The UAE has ranked above the UK in this year’s Global Peace Index.
The research found the Emirates had jumped six places from last year to 41st, while the UK was positioned 42nd.
The GPI ranks 163 independent states and territories according to their level of peacefulness.
Experts said the Emirates had outperformed Britain on indicators including lower crime rates and fewer incarcerations.
Steve Killelea, founder of the Institute of Economics and Peace (IEP), said the UAE was better positioned than most to recover from the impact of Covid-19.
The founder of the economic think tank warned other countries potentially faced years of financial instability due to the pandemic.
"All in all the UAE is in a strong position compared to many other countries to bounce back from the effects of Covid-19," Mr Killelea told The National.
“The UAE’s early lockdown has been well received and if a country’s tax intake is less than 40 per cent of its GDP (the UAE’s was 0.06 per cent in 2018) then it will be in a strong position compared to others.
“The UAE has done exceptionally well in the areas that are used to measure long-term improvements of peace.
“It’s improved in accepting the rights of others, the equal distribution of resources as well as in the function of the government.”
This year’s Global Peace Index is the ranking’s 14th annual report. It covers 99.7 per cent of the world’s population and uses 23 indicators to determine each nation’s level of peacefulness.
Results for 2020 showed the global levels of peace had deteriorated, with the average country score falling by 0.34 per cent.
Figures showed it was the ninth drop in peacefulness in the last 12 years, with 81 countries improving and 80 deteriorating in the past year.
Iceland was found to be the most peaceful country on the planet, a position it has held since 2008. It was joined at the top of the index by New Zealand, Austria, Portugal and Denmark.
By contrast, Afghanistan was found to be the least peaceful nation for the second year in a row, followed by Syria, South Sudan and Yemen.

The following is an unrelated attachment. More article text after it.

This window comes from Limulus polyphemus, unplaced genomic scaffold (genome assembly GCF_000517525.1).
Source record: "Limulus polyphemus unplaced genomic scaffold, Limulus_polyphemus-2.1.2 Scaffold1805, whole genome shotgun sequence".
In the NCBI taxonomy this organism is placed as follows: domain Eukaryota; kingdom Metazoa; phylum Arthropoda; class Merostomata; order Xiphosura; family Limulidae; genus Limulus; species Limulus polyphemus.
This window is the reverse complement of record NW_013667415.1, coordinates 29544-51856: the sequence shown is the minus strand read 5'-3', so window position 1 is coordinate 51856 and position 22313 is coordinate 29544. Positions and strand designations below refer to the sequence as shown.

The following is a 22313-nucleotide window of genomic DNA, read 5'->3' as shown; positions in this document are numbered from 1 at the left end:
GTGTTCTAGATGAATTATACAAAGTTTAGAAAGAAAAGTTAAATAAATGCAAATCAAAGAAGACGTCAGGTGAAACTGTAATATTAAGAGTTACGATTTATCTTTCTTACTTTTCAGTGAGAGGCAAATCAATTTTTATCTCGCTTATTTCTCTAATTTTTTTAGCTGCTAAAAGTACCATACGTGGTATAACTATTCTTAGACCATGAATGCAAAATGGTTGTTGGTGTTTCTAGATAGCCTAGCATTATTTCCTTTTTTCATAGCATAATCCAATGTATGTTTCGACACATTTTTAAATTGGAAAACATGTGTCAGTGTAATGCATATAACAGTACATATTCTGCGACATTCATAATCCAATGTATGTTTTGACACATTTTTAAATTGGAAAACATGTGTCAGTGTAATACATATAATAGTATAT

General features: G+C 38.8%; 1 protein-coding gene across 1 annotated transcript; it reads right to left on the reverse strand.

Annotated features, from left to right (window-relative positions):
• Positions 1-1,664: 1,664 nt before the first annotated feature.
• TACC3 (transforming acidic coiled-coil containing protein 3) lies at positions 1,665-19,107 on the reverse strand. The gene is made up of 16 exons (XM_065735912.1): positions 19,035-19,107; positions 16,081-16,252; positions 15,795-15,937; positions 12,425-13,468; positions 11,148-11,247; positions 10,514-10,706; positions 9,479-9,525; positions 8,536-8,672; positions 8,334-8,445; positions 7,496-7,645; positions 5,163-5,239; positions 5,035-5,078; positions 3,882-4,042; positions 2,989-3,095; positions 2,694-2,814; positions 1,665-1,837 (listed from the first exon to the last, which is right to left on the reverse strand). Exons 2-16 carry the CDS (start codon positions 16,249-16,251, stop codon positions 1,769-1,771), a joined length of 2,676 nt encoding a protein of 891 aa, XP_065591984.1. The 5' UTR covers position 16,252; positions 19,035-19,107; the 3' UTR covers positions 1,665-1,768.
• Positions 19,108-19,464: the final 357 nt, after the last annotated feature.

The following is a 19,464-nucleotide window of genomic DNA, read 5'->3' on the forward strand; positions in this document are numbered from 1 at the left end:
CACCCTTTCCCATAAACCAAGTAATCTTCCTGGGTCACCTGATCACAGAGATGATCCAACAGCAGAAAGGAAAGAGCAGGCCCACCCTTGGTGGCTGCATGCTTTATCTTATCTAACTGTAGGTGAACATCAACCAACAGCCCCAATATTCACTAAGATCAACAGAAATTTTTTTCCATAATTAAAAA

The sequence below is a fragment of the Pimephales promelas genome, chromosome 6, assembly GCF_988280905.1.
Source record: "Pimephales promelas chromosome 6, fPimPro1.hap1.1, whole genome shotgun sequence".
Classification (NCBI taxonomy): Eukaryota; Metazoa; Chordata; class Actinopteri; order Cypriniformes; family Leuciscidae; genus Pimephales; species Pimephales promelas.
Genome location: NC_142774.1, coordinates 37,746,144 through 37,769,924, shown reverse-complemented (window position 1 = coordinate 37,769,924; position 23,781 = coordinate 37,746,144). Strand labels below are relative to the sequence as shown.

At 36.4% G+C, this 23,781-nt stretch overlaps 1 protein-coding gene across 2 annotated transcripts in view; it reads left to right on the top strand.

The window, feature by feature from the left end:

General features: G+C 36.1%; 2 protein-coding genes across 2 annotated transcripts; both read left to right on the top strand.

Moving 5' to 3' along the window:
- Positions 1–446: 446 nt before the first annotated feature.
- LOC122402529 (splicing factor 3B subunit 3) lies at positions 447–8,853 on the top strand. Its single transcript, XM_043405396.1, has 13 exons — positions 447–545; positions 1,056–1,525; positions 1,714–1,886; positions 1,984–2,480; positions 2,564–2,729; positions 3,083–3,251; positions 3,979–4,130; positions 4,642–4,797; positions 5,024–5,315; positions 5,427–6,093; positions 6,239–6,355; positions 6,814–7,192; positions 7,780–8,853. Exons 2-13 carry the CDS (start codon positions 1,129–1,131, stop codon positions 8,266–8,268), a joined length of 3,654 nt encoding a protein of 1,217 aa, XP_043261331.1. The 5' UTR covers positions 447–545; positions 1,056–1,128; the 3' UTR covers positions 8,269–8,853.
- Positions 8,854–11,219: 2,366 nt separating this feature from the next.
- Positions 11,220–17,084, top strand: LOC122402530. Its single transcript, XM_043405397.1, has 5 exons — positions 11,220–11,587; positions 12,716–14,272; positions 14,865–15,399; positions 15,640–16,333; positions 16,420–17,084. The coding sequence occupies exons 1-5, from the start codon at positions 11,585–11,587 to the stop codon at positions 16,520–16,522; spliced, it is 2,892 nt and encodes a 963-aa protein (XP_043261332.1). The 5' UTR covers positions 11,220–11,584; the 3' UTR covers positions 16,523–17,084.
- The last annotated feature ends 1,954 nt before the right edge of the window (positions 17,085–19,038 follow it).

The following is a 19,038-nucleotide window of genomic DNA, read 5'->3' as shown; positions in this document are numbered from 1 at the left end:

The UAE’s ranking of 41st makes it the third highest out of 20 countries in the MENA region, behind only Qatar in 27th place and Kuwait, which was named 39th on the list.
“The key to future peace is what’s going to occur with the economic recession caused by the impact of the lockdown and the way that plays through different economies,” Mr Killelea said.
“I would expect to see global increases in violent demonstrations and more general strikes.”
Mr Killelea also warned that poorer countries would be hit the hardest by the impact of the pandemic.
“I would expect to see less money going into overseas developmental aid,” he said.
“Developed countries will turn resources internally to stimulate their own economies and this will have a knock on effect into the most fragile countries.”
Mr Killelea went on to outline how issues surrounding food security could lead to political instability and other forms of violence among more vulnerable nations.
He said tensions between the US and China would continue to escalate. US president Donald Trump announced last month he was cutting all ties with the World Health Organisation (WHO), over its handling of the pandemic, claiming the organisation was in the “total control” of China.
“The US relationship with China is deteriorating,” Mr Killelea said. “China is starting to exert more pressure as it starts to become economically stronger, we can see that in the South China Sea.
“They are dominating that region, which is something the US doesn’t want.”